My favorite kind of actor is a That Guy actor. You know -- the actors who turn up in 400 thousand movies, and you definitely recognize them, but darned if you know their names. Yeah, That Guys.
Well, here's a documentary about one.
Stephen Tobolowsky's Birthday Party (2005)
Prolific That Guy actor Stephen Tobolowski gets interviewed about his life and career. His friends are also interviewed at his birthday party.
OK, we're all familiar with the concept of a Hollywood "That Guy", right? A That Guy is an actor who has appeared in dozens, if not hundreds, of films, but has never achieved stardom. You see him in a movie; you recognize him; but you don't know his name. Such an actor never stars in anything, but he pops up in countless supporting roles with an appearance that never seems to change. Maybe if you spotted him in a restaurant or something, you'd tap your companion on the elbow and say, "Hey, I know that guy!" but that's as far as the situation could go. Below are some examples of That Guys:
Anyway, several years ago, I had the idea of doing a documentary about a That Guy. I hadn't settled on which one, but I figured that I could find one that everybody would recognize, and do a series of interviews with him about his long career in Hollywood. Maybe he'd have lots of great stories about working with the A-listers. What would he have to say about never quite reaching that status himself??? Would you rather work constantly in smaller roles, or would you have preferred to hit the big-time, if even temporarily? Did your acting career pan out like you'd once hoped? Hey, it seemed like an interesting idea at the time. The film would have been called That Guy.
Needless to say, of course, I never even came close to pursuing such a project; but that's OK -- REAL filmmaker Robert Brinkman got the same idea a few years later, and actually did something with it.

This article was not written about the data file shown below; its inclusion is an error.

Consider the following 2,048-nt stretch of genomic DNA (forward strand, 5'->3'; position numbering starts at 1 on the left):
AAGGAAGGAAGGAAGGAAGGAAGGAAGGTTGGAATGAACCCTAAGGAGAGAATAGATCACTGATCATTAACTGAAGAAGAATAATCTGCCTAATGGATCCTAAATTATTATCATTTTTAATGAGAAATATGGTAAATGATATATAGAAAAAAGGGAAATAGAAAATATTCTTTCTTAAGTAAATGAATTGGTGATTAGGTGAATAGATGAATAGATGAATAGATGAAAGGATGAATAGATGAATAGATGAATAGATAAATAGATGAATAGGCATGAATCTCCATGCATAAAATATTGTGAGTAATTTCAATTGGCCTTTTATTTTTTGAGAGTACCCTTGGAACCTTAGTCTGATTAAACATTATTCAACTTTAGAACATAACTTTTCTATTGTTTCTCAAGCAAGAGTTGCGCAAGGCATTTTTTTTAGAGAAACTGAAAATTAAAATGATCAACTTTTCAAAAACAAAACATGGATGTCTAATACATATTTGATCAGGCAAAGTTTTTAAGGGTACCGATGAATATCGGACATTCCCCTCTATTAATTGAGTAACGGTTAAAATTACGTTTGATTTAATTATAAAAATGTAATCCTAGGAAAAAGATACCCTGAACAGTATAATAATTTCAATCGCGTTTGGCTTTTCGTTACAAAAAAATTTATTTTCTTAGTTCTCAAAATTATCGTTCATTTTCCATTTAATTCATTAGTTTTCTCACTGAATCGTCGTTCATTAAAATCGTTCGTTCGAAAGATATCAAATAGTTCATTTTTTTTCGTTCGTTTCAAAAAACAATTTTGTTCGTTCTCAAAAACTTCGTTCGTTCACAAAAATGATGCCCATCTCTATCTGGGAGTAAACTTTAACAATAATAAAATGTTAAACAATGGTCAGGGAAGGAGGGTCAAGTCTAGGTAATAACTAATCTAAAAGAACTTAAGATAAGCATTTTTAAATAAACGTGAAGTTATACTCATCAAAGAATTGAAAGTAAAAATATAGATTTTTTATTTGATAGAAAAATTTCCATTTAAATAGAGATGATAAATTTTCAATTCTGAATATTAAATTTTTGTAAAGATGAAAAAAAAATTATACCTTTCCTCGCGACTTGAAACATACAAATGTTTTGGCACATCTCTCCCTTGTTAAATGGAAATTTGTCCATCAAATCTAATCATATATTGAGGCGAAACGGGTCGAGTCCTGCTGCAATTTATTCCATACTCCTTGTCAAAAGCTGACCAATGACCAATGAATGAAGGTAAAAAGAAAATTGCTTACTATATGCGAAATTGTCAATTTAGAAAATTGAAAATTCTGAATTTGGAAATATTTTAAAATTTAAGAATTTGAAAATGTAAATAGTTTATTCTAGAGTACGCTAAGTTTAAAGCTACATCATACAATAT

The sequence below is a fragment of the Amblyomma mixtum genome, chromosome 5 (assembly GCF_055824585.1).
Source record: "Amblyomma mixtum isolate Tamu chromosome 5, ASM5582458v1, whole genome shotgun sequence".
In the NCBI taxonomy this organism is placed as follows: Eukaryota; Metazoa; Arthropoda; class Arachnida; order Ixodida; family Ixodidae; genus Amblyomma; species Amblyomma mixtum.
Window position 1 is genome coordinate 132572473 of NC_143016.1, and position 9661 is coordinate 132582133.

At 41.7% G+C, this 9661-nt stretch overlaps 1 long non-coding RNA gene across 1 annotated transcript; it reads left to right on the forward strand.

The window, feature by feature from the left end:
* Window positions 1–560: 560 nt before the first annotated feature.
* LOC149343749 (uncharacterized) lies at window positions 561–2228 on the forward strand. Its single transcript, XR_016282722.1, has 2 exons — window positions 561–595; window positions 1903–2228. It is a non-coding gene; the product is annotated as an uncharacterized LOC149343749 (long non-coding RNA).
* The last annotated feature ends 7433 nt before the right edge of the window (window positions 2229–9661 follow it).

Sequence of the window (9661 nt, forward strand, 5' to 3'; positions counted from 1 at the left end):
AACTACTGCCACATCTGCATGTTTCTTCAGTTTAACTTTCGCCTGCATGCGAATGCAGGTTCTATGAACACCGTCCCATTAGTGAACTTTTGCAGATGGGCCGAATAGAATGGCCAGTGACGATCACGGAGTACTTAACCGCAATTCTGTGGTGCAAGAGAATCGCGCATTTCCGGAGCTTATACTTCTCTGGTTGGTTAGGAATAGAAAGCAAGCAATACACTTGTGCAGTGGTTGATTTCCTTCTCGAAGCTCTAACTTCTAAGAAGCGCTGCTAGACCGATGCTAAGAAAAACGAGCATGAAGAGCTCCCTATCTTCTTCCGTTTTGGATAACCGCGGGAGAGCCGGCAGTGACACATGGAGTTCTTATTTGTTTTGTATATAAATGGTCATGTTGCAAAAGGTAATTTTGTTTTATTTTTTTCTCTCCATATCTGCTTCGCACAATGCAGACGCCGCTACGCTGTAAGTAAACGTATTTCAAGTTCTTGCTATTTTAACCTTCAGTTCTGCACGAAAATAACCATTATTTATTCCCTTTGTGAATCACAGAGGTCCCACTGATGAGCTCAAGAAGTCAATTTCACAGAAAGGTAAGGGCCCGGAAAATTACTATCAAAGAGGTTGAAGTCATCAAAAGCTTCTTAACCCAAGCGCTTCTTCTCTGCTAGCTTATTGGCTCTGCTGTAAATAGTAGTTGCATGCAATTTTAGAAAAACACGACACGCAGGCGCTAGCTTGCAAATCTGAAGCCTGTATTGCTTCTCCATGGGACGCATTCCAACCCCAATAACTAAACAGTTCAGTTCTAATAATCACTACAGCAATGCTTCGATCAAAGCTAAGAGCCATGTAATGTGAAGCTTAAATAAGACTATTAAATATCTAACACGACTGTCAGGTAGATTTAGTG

Stephen Tobolowsky's Birthday Party is basically what I described above. The prolific That Guy (perhaps best known for playing annoying salesman Ned Ryerson in Groundhog Day) shares stories from his long career at his 50th birthday bash. Now, I THOUGHT that the movie would be fascinating, but I must admit that its great concept started to wear thin pretty quick. Although Stephen seems like a really nice guy, his stories...well...they're kinda boring. He doesn't say much about the hundreds of TV shows and motion pictures he's worked on, and instead mostly focuses on things from his private life. While it might be somewhat charming to listen to someone like him recall the day his daughter was born, it doesn't make for a good 90 minute documentary.
I was hoping to learn more about what it's like to work in Hollywood than what it's like to be a family man who must spend a lot of time away from home. Stephen Tobolowsky's Birthday Party is a compelling enough study of an individual, but it doesn't quite live up to its real potential. I wanted to hear DIRT about the big stars with whom Stephen has worked! Then again, a veteran like him would probably be too smart to go around sharing such stories. To be a successful That Guy, you've got to be well-liked by those around you.
I must hand it Robert Brinkman for having a fantastic idea for a film. Plus, Stephen seems lie a nice guy. In the end, however, that's really all this one amounts to -- a great concept that doesn't hold up so well when executed.
2 out of 5.